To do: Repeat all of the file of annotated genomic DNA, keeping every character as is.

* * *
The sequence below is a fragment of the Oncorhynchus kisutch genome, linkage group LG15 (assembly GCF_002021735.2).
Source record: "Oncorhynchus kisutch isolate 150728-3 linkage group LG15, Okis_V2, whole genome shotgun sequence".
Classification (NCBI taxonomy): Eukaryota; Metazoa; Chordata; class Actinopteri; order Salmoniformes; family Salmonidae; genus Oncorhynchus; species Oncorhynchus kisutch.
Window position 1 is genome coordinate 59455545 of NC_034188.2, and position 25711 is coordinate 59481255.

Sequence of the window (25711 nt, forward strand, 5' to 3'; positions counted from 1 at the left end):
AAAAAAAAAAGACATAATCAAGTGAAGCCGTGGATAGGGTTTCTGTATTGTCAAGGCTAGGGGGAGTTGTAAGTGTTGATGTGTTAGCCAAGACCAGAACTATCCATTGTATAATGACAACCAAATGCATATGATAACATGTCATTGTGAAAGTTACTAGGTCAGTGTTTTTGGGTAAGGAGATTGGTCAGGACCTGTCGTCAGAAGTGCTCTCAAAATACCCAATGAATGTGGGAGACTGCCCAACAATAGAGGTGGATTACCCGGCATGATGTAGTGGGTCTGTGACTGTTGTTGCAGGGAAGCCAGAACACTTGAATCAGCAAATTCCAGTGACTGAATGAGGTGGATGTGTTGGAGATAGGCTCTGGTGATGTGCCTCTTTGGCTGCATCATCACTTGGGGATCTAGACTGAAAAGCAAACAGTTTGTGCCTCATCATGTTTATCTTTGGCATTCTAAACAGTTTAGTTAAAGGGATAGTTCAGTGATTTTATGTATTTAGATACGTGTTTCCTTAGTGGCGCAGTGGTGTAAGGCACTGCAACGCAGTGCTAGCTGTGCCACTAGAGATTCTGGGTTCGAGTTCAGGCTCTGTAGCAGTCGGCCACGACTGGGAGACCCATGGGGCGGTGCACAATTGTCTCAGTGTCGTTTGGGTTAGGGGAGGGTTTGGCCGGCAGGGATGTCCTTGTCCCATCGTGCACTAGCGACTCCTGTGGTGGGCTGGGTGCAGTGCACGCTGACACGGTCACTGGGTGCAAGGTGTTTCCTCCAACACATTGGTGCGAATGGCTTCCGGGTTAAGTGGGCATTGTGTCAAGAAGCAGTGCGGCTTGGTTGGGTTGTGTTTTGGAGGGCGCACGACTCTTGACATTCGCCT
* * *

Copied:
The sequence below is a fragment of the Oncorhynchus kisutch genome, linkage group LG15 (assembly GCF_002021735.2).
Source record: "Oncorhynchus kisutch isolate 150728-3 linkage group LG15, Okis_V2, whole genome shotgun sequence".
Classification (NCBI taxonomy): Eukaryota; Metazoa; Chordata; class Actinopteri; order Salmoniformes; family Salmonidae; genus Oncorhynchus; species Oncorhynchus kisutch.
Window position 1 is genome coordinate 59455545 of NC_034188.2, and position 25711 is coordinate 59481255.

Sequence of the window (25711 nt, forward strand, 5' to 3'; positions counted from 1 at the left end):
AAAAAAAAAAGACATAATCAAGTGAAGCCGTGGATAGGGTTTCTGTATTGTCAAGGCTAGGGGGAGTTGTAAGTGTTGATGTGTTAGCCAAGACCAGAACTATCCATTGTATAATGACAACCAAATGCATATGATAACATGTCATTGTGAAAGTTACTAGGTCAGTGTTTTTGGGTAAGGAGATTGGTCAGGACCTGTCGTCAGAAGTGCTCTCAAAATACCCAATGAATGTGGGAGACTGCCCAACAATAGAGGTGGATTACCCGGCATGATGTAGTGGGTCTGTGACTGTTGTTGCAGGGAAGCCAGAACACTTGAATCAGCAAATTCCAGTGACTGAATGAGGTGGATGTGTTGGAGATAGGCTCTGGTGATGTGCCTCTTTGGCTGCATCATCACTTGGGGATCTAGACTGAAAAGCAAACAGTTTGTGCCTCATCATGTTTATCTTTGGCATTCTAAACAGTTTAGTTAAAGGGATAGTTCAGTGATTTTATGTATTTAGATACGTGTTTCCTTAGTGGCGCAGTGGTGTAAGGCACTGCAACGCAGTGCTAGCTGTGCCACTAGAGATTCTGGGTTCGAGTTCAGGCTCTGTAGCAGTCGGCCACGACTGGGAGACCCATGGGGCGGTGCACAATTGTCTCAGTGTCGTTTGGGTTAGGGGAGGGTTTGGCCGGCAGGGATGTCCTTGTCCCATCGTGCACTAGCGACTCCTGTGGTGGGCTGGGTGCAGTGCACGCTGACACGGTCACTGGGTGCAAGGTGTTTCCTCCAACACATTGGTGCGAATGGCTTCCGGGTTAAGTGGGCATTGTGTCAAGAAGCAGTGCGGCTTGGTTGGGTTGTGTTTTGGAGGGCGCACGACTCTTGACATTCGCCT